Kids Don’t Tell You They Have Anxiety, They Say ‘My Stomach Hurts’!

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When children have a big test upcoming or a really important sports game, they will complain about pain in the abdomen. This is when their stress is at an all-time high.

There is no need to panic if this happens because there is no immediate concern. However, it is good to know that this is a sign of anxiety.

Dr. Nicole Sawangpont Pattamanuch, a gastroenterologist at Seattle Children’s, says that the symptoms of abdominal pain connected with anxiety and stress.

She also shares the signals that will help parents define if there is anything wrong with their kid’s symptoms, and recommends techniques that will relieve their distress.

Because of their young age and not understanding the worlds, kids often experience problems and stress. Mental disorder among children can be seen as a serious change in the way the usually act, study, or control their emotions. 

Behavior disorders, anxiety, and attention-deficit/hyperactivity disorder are more frequently diagnosed in childhood. 

Unfortunately, numerous parents are unconvinced or stunned at the number of children diagnosed with mental disorders.

The usual question of the parents may be “Why are children often depressed?” Questions like this come from not knowing how anxiety feels.

This is the main reason, mental, emotional and behavioral disorders in children. Unluckily, this misunderstanding is part of the reason that mental, behavioral and emotional disorders in kids are severely undiagnosed and untreated.

Parents’ lack of understanding can have a great influence on their children. Because they are children, they do not know what exactly is wrong or abnormal with them, especially if they always feel a defined way.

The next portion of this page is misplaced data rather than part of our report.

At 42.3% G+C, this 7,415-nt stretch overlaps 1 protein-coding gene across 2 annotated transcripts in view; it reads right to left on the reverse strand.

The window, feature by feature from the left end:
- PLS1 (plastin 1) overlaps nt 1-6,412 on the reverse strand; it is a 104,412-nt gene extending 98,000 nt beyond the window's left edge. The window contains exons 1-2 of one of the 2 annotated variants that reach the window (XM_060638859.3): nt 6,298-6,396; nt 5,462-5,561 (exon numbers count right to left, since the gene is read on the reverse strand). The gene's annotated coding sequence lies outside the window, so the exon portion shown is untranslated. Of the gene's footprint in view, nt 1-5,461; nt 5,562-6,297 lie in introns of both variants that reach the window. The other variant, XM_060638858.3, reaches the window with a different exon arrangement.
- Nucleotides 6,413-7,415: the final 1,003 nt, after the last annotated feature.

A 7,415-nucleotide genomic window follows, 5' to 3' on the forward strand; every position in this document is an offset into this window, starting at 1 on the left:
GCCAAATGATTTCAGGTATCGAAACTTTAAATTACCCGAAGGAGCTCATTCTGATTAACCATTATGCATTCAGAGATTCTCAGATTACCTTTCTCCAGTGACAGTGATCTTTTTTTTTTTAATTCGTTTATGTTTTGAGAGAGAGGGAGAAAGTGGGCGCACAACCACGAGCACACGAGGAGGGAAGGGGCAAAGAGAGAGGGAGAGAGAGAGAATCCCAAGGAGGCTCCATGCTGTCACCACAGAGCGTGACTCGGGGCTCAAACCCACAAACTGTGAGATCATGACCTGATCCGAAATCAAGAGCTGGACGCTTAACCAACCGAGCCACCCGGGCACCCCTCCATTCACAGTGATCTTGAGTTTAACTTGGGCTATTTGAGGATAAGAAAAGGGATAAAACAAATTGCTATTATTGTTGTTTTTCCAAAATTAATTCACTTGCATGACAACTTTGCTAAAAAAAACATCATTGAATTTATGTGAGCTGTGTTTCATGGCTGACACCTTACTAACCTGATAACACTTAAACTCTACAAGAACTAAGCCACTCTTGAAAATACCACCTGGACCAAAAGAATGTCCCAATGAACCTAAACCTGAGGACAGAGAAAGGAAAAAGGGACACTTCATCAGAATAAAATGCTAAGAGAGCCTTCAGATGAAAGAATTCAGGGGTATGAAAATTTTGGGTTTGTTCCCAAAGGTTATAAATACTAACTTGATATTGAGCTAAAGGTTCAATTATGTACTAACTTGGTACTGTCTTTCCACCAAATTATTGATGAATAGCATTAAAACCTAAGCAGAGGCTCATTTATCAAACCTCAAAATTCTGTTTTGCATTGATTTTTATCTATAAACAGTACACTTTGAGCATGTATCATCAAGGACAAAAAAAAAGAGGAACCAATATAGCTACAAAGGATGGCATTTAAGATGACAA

Even though some level of anxiety is beneficial in some situations, as a parent, you normally don’t know when the symptoms that the child is expressing are enough to qualify as anxiety.

If you notice more than one of these signs in your child, an appointment with a professional or family physician will be a good step:
  1. Behavioral signs

– They might say something like “I cannot do it!” for no reason

– They always look endorsement from friends, teachers or parents

– They become emotional or angry when separating from loved ones

– They refuse to speak to friends or strangers outside of the house

– They avoid social situations with peers after school or on weekends

– They say no to going to school

– When they need to work with others, they stay quiet

– They refuse to participate during class activities

– They often ask “what if?

  1. Emotional signs

– They can have tantrums or meltdowns

– They act enormously sensitive

– They have obsessive thoughts or compulsive behaviors 

– They will often cry

– They have extreme test anxiety

– They are afraid of mistakes they make

– They can be angry or grumpy for no reason

– They have nightmares about losing someone close

– They worry about things that will happen in the future

– They are afraid their friends will find out about their learning or attention issues

– They have amplified fears and phobias

– They get distracted from playing by their worries and fears

– They have or are afraid to have panic attacks

  1. Physical signs

– Hard time falling or staying asleep

– They tense their muscles

– They shake or sweat in nerve-wracking situations

– They are hyperactive, distracted, fidgety or restless

– They use restrooms only at home

– They refuse to eat snacks or lunch outside of the home

– Even if there is no medical reason for, they often complain about stomachaches and headaches

The parent needs to understand that these behaviors alone are normal parts of childhood and life.

However, building an environment where the child is contented to talk about their emotion is necessary.

If you notice your child go away from personal interactions, you need to ask them to think if it is a specific thing they are trying to go away from, or if they just want to be left alone.

Outdoor activities can also stimulate their brain if the child needs a change of pace.

Breathing techniques can also help them calm their anxious mind. The more the child can control its emotions and body, the more it can communicate to you changes that happen to it.



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